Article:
Engineers from Johns Hopkins APL and government partners stand in front of the Deep Space Advanced Radar Concept (DARC) in White Sands Missile Range, in August 2021. The Space Force intends to site on DARC system in Australia. (Photo: Johns Hopkins APL/Craig Weiman)
By Theresa Hitchens,
Published by Breaking Defense, 20 September 2023
“Each nation possesses unique advantages, technological capacities, and strategic geographic positions that, when combined, have the potential to significantly advance humanity’s understanding of what’s going on in space,” the paper says.
AMOS 2023 — Pooling capabilities for space domain awareness (SDA) as part of AUKUS would not only improve trilateral security, but also lay the groundwork for a global network for keeping tabs on satellites and dangerous space debris in Earth and, eventually, cislunar orbits, according to a new report by The MITRE Corporation.
“The United States, Australia, and the United Kingdom have formed a pact for naval nuclear propulsion information sharing named AUKUS. If modeled similarly, this trilateral alliance could have a lot of promise to help tackle the challenges that make the space environment less stable,” explains the report, presented today to the annual Advanced Maui Optical and Space Surveillance Technologies Conference (AMOS) conference and provided to Breaking Defense in advance.
“Each nation possesses unique advantages, technological capacities, and strategic geographic positions that, when combined, have the potential to significantly advance humanity’s understanding of what’s going on in space,” it adds.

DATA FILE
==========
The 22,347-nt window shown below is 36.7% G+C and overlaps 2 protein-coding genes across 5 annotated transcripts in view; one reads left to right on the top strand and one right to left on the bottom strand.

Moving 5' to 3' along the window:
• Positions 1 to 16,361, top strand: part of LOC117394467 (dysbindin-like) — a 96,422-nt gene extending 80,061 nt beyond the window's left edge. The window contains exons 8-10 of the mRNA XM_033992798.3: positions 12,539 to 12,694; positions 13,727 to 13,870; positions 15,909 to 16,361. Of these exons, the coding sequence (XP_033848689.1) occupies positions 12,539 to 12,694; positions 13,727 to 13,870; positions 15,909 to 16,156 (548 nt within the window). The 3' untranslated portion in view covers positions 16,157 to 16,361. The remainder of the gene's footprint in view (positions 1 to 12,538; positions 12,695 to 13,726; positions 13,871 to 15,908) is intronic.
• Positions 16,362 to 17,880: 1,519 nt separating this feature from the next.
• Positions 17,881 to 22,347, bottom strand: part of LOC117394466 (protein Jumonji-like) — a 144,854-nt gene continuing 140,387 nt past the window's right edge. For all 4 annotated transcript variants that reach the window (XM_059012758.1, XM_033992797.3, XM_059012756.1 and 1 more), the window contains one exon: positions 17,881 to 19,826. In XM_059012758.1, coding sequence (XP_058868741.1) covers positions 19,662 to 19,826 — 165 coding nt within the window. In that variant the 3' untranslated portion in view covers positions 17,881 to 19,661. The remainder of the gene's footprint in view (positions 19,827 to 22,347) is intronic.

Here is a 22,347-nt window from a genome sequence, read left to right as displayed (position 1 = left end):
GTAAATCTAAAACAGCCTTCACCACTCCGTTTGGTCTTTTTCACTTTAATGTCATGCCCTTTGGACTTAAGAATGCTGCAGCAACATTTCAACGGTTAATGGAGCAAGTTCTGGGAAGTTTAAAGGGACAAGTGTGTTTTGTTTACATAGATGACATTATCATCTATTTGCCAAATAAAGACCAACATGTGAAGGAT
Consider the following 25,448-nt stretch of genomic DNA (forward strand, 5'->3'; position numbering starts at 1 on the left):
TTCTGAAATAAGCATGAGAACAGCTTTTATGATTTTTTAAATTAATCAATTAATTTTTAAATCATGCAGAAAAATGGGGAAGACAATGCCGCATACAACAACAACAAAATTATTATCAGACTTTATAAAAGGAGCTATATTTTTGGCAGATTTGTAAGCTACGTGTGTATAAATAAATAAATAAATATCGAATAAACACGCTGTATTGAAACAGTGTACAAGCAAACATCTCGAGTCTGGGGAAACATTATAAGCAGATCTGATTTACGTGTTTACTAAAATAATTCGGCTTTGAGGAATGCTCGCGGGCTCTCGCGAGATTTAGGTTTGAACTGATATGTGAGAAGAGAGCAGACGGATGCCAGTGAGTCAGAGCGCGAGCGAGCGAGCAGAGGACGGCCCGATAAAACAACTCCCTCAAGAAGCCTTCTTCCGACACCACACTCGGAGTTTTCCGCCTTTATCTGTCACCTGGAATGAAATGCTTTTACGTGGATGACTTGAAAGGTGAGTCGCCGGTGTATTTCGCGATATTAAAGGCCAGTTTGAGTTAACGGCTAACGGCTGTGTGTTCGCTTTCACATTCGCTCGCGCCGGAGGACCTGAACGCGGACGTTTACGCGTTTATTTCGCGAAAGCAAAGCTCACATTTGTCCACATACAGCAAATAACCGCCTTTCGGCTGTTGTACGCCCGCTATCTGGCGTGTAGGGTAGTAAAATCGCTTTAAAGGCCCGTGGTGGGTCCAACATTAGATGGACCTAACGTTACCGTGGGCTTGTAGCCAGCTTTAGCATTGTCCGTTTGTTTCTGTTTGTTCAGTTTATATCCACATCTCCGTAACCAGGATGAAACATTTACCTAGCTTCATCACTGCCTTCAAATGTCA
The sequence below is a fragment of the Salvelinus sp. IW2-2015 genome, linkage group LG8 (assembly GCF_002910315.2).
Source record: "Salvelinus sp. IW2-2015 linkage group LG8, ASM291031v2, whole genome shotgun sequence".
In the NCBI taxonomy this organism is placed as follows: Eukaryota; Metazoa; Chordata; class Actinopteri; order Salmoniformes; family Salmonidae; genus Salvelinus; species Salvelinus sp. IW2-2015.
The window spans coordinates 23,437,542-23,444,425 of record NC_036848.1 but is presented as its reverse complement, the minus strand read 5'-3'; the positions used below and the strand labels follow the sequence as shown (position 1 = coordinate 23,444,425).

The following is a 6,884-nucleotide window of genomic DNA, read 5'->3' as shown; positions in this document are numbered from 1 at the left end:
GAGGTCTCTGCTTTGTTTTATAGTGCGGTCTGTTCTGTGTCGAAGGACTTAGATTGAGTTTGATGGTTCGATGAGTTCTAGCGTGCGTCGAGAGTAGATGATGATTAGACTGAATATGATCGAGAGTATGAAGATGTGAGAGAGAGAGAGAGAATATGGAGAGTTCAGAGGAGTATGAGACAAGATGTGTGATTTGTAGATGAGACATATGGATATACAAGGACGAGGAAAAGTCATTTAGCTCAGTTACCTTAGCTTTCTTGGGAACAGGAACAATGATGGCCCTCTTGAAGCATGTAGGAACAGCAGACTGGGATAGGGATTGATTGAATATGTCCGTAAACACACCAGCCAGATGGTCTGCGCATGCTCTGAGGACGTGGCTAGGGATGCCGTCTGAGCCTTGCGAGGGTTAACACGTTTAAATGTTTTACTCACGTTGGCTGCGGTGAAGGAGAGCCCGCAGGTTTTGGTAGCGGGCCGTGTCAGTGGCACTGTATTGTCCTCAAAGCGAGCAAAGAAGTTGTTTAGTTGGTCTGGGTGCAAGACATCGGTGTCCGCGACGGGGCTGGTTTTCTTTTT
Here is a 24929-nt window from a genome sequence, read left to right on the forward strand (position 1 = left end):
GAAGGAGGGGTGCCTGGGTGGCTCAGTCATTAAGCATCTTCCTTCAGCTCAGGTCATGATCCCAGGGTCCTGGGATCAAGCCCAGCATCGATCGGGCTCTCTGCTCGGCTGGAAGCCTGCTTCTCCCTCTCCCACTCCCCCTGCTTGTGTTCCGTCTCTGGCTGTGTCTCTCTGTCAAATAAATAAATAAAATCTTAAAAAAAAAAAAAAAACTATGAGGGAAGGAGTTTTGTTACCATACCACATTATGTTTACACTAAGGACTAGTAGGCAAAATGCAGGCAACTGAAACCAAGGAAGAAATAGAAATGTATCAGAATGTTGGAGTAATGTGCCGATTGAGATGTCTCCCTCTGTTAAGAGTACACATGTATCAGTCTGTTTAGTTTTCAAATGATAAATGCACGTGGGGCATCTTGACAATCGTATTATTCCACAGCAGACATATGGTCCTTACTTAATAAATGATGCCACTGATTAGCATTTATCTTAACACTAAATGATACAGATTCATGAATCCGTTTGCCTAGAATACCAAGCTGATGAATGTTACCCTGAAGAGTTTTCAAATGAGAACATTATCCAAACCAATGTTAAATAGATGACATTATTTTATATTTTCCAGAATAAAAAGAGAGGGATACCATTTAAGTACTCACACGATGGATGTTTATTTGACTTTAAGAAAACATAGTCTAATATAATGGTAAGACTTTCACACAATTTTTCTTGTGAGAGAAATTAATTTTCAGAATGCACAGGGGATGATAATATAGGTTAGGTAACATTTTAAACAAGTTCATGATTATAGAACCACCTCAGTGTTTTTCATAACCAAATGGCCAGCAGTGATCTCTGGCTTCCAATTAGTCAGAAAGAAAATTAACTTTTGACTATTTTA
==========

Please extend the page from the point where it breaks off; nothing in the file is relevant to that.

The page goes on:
In particular, the report focuses on the mutual benefits for the US and Australia of tighter collaboration on SDA — a relationship that already is in its formative stage, for example with the US planning to put one of three planned sites for the Deep-Space Advanced Radar Capability (DARC) system.
“In our collaboration with Australia through a space-AUKUS pact, we can employ a ‘partnering to win’ strategy drawing methods from behavioral economics to nudge global participants toward a common space awareness vision,” Nathan Dailey, the lead author of the MITRE report, told Breaking Defense today.
The report asserts developing an interlinked, compatible network of “sensors, radars and tracking systems” would not only improve the survivability of trilateral military space systems, but also help underpin the establishment of a trusted allied space supply chain.
“Through AUKUS, measures could be taken to enhance space resilience against military or natural crises by ensuring that countries maintain minimum viable capabilities across key elements of the supply chain for the space industry. This may involve concentrating on the components necessary to reconstruct vital space-based assets, as well as systems for disaggregating and enhancing existing capabilities. This process should involve AUKUS governments collaborating to integrate new and emergent technology firms into the supply chain of the space industry,” the paper states.
In addition, MITRE lays out an approach to creating a Global Space Domain Awareness (GSDA) Concept “to foster a decentralized and modular approach to incrementally building an SDA network covering Earth and cislunar regions.” The concept would be based on “decentralized dynamic sensor tasking” software — such as MITRE’s Sensor Network Autonomous Resilient Extensible (SNARE) that has been under Space Force testing since 2021 — and “ad hoc requests to vetted sensors,” the paper explains.
“GSDA ecosystems can interconnect across Earth and Cislunar regions, cultivating partnerships that build enduring operational advantages. The primary architectural feature of GSDA is a protocol that enables GSDA-compliant ecosystems to plug into a global network of interconnected GSDA ecosystems, overcoming barriers to collaboration and expanding mutually beneficial capacity, capability, and resiliency of space forces,” it elaborates.
One key to implement the GSDA concept is keeping information sharing limited to that essential to perform the necessary SDA functions, something the paper calls the “minimum viable information.”
“If it included an emphasis on Minimum Viable Information (MVI) and transparent exchange, a new AUKUS treaty for space has the potential to fundamentally alter the nature of international space relations,” MITRE concludes.
See: Original Article